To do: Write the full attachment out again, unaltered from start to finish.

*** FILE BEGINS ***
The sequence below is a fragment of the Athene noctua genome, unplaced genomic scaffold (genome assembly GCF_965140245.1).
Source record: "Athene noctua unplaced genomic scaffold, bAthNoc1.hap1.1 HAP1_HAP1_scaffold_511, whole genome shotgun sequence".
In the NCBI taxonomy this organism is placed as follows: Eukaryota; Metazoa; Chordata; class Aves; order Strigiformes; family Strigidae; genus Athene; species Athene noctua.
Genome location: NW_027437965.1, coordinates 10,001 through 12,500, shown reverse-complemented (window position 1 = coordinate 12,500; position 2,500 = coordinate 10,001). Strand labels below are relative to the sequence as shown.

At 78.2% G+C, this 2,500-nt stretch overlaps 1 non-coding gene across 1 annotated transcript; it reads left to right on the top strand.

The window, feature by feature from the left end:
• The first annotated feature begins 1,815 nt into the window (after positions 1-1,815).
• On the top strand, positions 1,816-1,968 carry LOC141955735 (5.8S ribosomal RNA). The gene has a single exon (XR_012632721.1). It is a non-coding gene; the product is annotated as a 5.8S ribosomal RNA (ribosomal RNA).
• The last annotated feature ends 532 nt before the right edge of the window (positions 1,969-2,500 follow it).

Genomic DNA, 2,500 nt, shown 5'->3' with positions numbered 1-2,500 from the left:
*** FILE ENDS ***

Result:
The sequence below is a fragment of the Athene noctua genome, unplaced genomic scaffold (genome assembly GCF_965140245.1).
Source record: "Athene noctua unplaced genomic scaffold, bAthNoc1.hap1.1 HAP1_HAP1_scaffold_511, whole genome shotgun sequence".
In the NCBI taxonomy this organism is placed as follows: Eukaryota; Metazoa; Chordata; class Aves; order Strigiformes; family Strigidae; genus Athene; species Athene noctua.
Genome location: NW_027437965.1, coordinates 10,001 through 12,500, shown reverse-complemented (window position 1 = coordinate 12,500; position 2,500 = coordinate 10,001). Strand labels below are relative to the sequence as shown.

At 78.2% G+C, this 2,500-nt stretch overlaps 1 non-coding gene across 1 annotated transcript; it reads left to right on the top strand.

The window, feature by feature from the left end:
• The first annotated feature begins 1,815 nt into the window (after positions 1-1,815).
• On the top strand, positions 1,816-1,968 carry LOC141955735 (5.8S ribosomal RNA). The gene has a single exon (XR_012632721.1). It is a non-coding gene; the product is annotated as a 5.8S ribosomal RNA (ribosomal RNA).
• The last annotated feature ends 532 nt before the right edge of the window (positions 1,969-2,500 follow it).

Genomic DNA, 2,500 nt, shown 5'->3' with positions numbered 1-2,500 from the left: